Honors College Theses

Publication Date



Mechanical Engineering (B.S.)

Document Type and Release Option

Thesis (open access)

Faculty Mentor

David Calamas


Thermoelectric cooling and the Peltier effect were discovered in 1834, over 188 years ago. Additionally, the first iterations of additive manufacturing (i.e., 3D printing) began in the early 1980s, more than 40 years ago. Despite these technologies’ age and years of advancements, the application of Peltier cooling-based devices in additive manufacturing has not yet been realized. These devices can be used for the active thermal management of print beds in 3D printers. Developing a mechanism to heat and cool a print bed can reduce the cycle time to manufacture a part. In 3D printing, waiting for the heated bed to cool down before removing the part due to potential deformations and loss of finishing quality is best. Removing the part before the printer bed cools down can damage the print bed surface. Due to this time constraint, the automation and mass production of 3D-printed parts is substantially hindered. Using a thermoelectric cooling device, known as a Peltier cooler, a 3D printer bed could be cooled using the Peltier and Seebeck Effects by applying a voltage to the device. Furthermore, the Peltier cooler could serve as a dual-purpose device to heat the printer bed to the desired temperature. The result is a decrease in the total time to manufacture multiple parts additively.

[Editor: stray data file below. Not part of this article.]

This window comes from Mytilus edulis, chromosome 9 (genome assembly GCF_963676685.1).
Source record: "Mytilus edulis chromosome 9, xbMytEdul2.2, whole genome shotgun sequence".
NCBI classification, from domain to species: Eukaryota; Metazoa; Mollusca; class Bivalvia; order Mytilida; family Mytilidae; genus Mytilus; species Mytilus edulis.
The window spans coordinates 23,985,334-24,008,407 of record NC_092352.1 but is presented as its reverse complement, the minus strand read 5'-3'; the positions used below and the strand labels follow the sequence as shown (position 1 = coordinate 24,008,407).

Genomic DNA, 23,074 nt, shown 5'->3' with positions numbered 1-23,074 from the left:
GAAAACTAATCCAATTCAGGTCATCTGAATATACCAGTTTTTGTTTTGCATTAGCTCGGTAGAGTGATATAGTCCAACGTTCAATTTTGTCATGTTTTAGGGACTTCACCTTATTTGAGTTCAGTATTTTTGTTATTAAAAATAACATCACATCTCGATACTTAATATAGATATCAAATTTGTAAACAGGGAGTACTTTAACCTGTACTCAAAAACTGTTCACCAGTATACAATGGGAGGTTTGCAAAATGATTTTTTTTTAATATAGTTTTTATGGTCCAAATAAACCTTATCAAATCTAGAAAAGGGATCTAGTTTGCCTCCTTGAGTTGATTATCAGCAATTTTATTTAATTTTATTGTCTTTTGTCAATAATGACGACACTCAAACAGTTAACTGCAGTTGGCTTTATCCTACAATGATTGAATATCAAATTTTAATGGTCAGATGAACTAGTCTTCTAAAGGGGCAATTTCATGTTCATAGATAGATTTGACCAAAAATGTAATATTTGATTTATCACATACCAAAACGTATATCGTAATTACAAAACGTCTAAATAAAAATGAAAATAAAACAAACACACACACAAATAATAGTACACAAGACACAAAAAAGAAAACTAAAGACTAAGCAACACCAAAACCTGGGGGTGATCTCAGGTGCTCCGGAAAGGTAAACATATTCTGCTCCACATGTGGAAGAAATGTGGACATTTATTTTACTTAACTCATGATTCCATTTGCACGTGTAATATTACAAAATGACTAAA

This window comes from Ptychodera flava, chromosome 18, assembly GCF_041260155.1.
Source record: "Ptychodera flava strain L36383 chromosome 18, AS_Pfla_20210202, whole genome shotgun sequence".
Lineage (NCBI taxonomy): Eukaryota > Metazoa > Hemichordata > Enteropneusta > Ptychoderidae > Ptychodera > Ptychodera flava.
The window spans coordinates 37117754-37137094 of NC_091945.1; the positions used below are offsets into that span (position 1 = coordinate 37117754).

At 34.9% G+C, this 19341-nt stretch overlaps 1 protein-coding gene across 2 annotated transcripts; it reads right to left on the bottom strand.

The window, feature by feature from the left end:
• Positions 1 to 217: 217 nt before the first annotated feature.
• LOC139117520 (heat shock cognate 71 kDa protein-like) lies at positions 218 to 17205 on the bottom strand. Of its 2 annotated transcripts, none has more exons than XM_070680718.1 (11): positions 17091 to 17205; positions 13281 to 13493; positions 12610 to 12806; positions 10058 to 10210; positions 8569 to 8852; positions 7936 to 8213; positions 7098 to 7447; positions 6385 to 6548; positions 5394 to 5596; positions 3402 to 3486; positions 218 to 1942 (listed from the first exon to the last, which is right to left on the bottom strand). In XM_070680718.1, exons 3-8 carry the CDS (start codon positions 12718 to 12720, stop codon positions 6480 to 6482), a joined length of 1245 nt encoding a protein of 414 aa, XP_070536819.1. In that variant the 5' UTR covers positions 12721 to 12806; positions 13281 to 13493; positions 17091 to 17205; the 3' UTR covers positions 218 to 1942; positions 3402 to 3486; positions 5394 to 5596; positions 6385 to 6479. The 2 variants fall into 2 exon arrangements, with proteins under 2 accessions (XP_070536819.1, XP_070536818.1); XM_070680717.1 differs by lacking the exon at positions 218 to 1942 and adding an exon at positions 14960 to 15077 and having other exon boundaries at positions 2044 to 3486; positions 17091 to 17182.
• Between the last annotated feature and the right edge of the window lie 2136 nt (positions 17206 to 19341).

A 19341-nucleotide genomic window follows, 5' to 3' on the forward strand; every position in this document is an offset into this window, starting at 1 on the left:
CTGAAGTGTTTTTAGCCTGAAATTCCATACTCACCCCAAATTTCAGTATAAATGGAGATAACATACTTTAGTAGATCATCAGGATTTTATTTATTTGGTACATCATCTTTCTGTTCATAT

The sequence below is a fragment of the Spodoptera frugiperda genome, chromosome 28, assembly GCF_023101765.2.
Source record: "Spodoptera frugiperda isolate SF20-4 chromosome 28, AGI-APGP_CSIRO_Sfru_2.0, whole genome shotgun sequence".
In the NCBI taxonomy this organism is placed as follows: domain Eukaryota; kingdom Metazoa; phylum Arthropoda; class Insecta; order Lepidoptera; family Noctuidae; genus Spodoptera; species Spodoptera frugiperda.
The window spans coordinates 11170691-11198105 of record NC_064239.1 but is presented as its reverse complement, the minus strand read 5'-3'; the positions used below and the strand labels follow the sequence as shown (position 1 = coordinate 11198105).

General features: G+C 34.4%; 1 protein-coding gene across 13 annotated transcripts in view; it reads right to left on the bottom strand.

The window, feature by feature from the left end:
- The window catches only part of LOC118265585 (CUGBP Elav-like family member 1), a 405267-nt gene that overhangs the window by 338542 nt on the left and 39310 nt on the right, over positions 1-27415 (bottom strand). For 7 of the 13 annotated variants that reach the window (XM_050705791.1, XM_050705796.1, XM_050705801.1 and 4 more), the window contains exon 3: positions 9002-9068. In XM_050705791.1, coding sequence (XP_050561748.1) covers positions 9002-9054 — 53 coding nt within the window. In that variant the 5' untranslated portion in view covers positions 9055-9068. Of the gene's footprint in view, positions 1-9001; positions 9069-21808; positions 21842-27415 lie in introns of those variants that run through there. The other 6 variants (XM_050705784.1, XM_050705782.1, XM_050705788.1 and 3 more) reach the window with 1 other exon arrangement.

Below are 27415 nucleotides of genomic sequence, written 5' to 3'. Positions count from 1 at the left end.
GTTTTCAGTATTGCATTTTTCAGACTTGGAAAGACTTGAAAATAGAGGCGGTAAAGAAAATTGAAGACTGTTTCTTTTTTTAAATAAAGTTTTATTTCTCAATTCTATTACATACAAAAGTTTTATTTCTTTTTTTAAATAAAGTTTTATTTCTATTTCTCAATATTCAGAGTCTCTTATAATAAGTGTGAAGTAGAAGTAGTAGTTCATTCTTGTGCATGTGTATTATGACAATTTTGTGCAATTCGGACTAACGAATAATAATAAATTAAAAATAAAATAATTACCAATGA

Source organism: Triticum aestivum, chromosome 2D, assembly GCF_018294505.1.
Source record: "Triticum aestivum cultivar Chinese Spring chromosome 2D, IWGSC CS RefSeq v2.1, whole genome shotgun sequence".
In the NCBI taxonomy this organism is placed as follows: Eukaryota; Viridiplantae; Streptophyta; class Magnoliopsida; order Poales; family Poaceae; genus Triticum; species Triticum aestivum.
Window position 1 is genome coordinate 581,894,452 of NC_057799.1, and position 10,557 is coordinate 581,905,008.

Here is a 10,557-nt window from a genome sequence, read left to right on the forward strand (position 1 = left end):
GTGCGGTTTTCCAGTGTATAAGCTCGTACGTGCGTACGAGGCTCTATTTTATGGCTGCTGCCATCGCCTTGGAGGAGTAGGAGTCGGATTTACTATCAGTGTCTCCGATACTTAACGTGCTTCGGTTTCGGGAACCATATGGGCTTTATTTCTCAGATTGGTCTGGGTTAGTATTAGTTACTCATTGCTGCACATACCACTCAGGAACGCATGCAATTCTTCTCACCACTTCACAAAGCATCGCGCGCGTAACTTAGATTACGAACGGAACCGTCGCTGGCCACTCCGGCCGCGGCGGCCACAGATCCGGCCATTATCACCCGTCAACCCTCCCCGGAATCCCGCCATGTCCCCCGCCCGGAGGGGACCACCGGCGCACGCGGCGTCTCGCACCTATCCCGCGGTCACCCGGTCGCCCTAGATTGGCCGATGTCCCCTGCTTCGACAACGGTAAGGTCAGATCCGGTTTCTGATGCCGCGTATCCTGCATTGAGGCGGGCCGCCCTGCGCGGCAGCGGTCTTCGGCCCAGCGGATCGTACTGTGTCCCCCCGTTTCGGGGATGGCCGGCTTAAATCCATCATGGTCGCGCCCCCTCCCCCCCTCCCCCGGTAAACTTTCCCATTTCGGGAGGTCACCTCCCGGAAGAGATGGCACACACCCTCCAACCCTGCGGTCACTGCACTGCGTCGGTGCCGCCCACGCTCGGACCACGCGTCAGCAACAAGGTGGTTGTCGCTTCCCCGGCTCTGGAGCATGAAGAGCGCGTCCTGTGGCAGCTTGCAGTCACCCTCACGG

Thesis Summary

The primary objective of this project is to explore and experimentally test a novel idea for an active cooling system for a 3D print bed. The active cooling system for the print bed will utilize Peltier thermoelectric devices in place of the traditional resistance heating element currently used in virtually all existing heated 3D printer beds. Each method’s heating and cooling uniformity and cycle time will be evaluated and compared to determine if this active cooling system is viable to increase manufacturing efficiency in automated processes.

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